Flyers GM Ron Hextall has done good work in building a new foundation in Philadelphia. Can he see it to fruition, or will he follow the path of former Phillies builder Ed Wade as a footnote at a championship parade?
After a 3-0-1 West Coast swing, the Flyers seem more confident and maybe even back on track. Even at the lowest ebb, I had little doubt that this team would end up challenging for a playoff berth. There’s simply too much talent for them to be a team sitting at the draft lottery with a strong shot at landing a top 3 draft pick in June. They took care of business well on their trip out to California and Arizona. The question remains, was a corner turned?
The rebuilds of the major-league tenants of Philadelphia’s Wells Fargo Center will likely be intertwined. They both started in the mid-2010’s and forced the fan base of a city known for it’s passion to be patient. Sam Hinkie, former 76ers GM lauched his notorious “Process” by basically going scorched earth on his roster. Hinkie traded anyone that had any value and loaded up on draft picks. Ron Hextall took a different tack, hanging on to the Flyers best players and rebuilding while they kept the team competitive.
Hextall’s retooling is a lot more similar to the path blazed in the late 1990’s-early 2000’s by former Phillies GM Ed Wade. Wade inherited an awful Phillies team with a few good players and focused on trying to be competitive while rebuilding the farm system. Under Wade, the Phillies drafted or signed many key pieces of the 2008 World Series Champion team, such as Cole Hamels, Brett Myers, Carlos Ruiz, Ryan Howard, Chase Utley, Pat Burrell and Shane Victorino. Wade brought in pieces like Jim Thome, Kevin Millwood, Kenny Lofton and Billy Wagner, but ultimately failed to add enough pieces to get the talented core he developed to the top of the mountain.
Hextall has been the Flyers GM for 5 years. He’s done a lot of good. He took over a team in bad cap shape with a depleted farm system and took steps to correct both. The natural passage of time helped with some of the contract issues, but Hextall managed to trade off overpriced pieces like Vincent Lecavalier, Nicklas Grossmann, Scott Hartnell and Chris Pronger’s contract. In some cases he had to take a bad, but shorter, contract back, but overall his dealing greatly helped the Flyers cap outlook.
Hextall’s drafting has also been very solid. There are several of his draft picks playing key roles on the current team, most notably Nolan Patrick, Travis Konecny, Oskar Lindblom and Ivan Provorov. Others are developing well and contributing to the Lehigh Valley Phantoms or at the CHL or NCAA levels. The Flyers current prospect pool is a far cry from when names like Ben Holmstrom, Mike Testwuide, Erik Gustafsson and Eric Wellwood topped the Flyers prospect list.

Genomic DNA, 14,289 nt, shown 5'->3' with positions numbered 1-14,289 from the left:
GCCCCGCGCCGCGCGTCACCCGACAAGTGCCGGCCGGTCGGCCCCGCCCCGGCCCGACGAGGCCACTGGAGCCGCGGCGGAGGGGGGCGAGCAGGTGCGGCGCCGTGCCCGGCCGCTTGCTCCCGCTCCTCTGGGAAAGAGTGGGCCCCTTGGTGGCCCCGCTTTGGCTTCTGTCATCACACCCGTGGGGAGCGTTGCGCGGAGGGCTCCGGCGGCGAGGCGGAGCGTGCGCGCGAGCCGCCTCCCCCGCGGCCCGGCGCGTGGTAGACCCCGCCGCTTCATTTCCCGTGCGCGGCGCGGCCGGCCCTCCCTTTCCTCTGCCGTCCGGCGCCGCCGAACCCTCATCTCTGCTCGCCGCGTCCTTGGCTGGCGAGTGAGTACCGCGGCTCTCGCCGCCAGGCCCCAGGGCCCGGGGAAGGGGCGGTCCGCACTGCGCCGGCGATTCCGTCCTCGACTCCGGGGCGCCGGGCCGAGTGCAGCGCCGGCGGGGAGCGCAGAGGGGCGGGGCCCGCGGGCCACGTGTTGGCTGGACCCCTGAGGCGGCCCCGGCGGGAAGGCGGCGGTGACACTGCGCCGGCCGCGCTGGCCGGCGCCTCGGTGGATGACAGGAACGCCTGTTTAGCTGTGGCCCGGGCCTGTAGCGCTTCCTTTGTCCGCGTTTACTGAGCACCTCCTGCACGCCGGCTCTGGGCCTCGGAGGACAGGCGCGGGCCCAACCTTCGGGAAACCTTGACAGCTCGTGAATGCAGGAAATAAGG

Again, like with the Phillies and Wade, the issue is getting over the hump. The Flyers have several chronic, likely fatal flaws that have kept them from taking that next step, almost from the start of the Hextall Era. The foremost among these are inconsistent levels of intensity(or slow starts) and downright terrible penalty killing. Hextall has really failed to correct these areas, and his current wait-and-see attitude to the lingering trouble has given rise to serious unrest among the fans.
What remains to be seen is how the Flyers ownership will handling things moving forward. The late Ed Snider was well known for his willingness to toss a verbal grenade into the room when he was unhappy with his team. However, when former GM Paul Holmgren was promoted to team president and Hextall assumed the role of GM, Snider bought into Hextall’s vision. Despite the struggles, up until his death in 2016, Snider didn’t issue the sort of diktat he had in years past. After Snider passed away, his family sold the family interest in the team to Comcast, and Dave Scott assumed control of the team.
Scott has not been seen or heard from much, although there are rumors that he is starting to turn up the heat on things after the Flyers stumbled out of the gate yet again. One wonders if the issue is impacted by vocal fan criticism of the team and it’s coaching staff, and even of Hextall himself. Scott is an unknown element and new to the NHL, but he’s also a long time executive at Comcast. Comcast has never been a corporation to sit back and rest on it’s laurels, and one has to imagine Scott’s tenure there was shaped by that aggressive corporate mentality.
Obviously, until Scott makes a public comment or takes action, all we can do is speculate. But, for the first time, we are hearing that the seats at the Wells Fargo Center might be getting warm from legitimate and respected national hockey media like Elliotte Friedman and Nick Kypreos. Given Hextall’s penchant for treating every bit of information about his team like the nuclear codes, leaks of this sort have been unheard of. Is it just a shot across the bow from a poor start or ownership seeing years of subpar performance and demanding corrections? Time will tell.